She has always been there for the people she loves. My mom constantly supported so many people in our family. Honestly, she was supportive to a fault. But I will say that her generosity showed me how to give and how to look out for the people I love. I’ve simply figured out how to do it while setting boundaries.

We always had everything we needed. We didn’t grow up with much when it comes to material things. But we were just fine. We had a roof over our heads, we never went hungry, and my mom got us clothes when we needed them. Yes, we went without certain things, but we always had what we needed to be healthy and happy.

She stepped in where my father fell short. My father was not an active part of our lives. He fell short time and time again. My mom did her best to make sure that we were just fine despite his choices. She used every opportunity she had to step in and do right by us. Because of her efforts (and her ability to never speak poorly of him), I grew up feeling loved and never bitter. My father died years ago, but I have honestly never harbored ill feelings towards him despite his lack of involvement. I thank my mom for that.

She’s a fighter. In recent years my mom has suffered from severe depression, anxiety, a stroke, seizures, a shoulder fracture, cancer, and a number of other medical issues. But you know what? She is still standing. Some days are certainly harder on her than others, but she has been fighting the good fight. She taught me how to be a fighter, too.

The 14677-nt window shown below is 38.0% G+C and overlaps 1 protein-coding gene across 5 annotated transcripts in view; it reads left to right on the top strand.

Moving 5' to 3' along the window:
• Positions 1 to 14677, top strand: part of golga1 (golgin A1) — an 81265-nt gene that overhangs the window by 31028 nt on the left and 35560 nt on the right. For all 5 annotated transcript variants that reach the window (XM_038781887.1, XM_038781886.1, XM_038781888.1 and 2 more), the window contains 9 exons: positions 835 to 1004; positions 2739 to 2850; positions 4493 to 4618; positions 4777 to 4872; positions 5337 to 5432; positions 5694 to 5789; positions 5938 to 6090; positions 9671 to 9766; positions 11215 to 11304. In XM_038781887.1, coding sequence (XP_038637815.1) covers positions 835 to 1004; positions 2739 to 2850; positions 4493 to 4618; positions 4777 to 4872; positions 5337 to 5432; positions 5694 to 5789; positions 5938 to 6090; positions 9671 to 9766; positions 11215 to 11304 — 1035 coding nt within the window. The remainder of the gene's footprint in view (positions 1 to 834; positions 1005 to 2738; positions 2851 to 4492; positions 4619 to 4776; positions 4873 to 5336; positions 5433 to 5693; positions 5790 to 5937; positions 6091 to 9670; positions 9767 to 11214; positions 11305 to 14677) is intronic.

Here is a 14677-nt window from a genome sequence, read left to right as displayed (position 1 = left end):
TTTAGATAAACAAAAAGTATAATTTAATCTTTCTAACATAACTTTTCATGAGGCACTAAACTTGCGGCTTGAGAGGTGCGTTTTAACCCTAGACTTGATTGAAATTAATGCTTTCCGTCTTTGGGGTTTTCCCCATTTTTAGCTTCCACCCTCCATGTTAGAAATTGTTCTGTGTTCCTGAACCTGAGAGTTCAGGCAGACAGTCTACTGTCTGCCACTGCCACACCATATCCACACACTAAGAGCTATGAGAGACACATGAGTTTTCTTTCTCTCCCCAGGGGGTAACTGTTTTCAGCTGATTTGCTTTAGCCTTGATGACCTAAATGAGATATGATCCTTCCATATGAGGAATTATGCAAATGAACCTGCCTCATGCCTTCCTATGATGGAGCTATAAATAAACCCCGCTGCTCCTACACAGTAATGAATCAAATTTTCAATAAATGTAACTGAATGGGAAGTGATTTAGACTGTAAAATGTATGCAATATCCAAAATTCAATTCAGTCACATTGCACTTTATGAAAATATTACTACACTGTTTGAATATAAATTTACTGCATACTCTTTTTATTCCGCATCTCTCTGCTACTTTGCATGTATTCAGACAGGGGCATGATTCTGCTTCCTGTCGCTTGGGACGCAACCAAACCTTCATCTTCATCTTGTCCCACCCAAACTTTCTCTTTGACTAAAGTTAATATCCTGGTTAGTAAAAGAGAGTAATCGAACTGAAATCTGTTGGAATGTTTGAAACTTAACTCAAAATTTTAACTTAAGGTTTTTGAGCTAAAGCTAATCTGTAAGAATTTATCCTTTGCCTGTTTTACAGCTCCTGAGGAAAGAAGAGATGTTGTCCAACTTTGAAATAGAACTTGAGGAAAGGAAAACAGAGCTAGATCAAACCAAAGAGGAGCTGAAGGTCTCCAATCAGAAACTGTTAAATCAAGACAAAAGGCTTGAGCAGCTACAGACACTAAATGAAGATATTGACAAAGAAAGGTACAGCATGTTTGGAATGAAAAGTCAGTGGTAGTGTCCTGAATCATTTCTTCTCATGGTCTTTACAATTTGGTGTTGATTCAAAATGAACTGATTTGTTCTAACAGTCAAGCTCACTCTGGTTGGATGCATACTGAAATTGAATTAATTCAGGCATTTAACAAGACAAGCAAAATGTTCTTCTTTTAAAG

Her example taught me how to love God. My mother was the first person in my life to introduce me to the power of God’s love. She has turned to Him time and time again, and has taught me to do the same. There is nothing more powerful than that.

My love for reading and writing is because of her influence. I love to read and write. I fell in love with both at an early age. Although my mom doesn’t have more than an eighth grade education, she went out of her way to raise kids who understand the importance of an education. My brother and I both hold master’s degrees, and we thank her for that. And as I work on my first book, to be released this fall, there is no question I will dedicate it to her.

She never stops believing in me. Even as a grown woman in my late thirties, I still have days when I wake up feeling a bit discouraged. It’s so nice to know that my mother believes in me now just as much as she did when I was ten. In her eyes, I can do it all. She actually believes that I am extraordinary. I love her for that.

BMWK family, we’d love to hear the many reasons why your mother is an extraordinary woman.

About the author

Martine Foreman wrote 496 articles on this blog.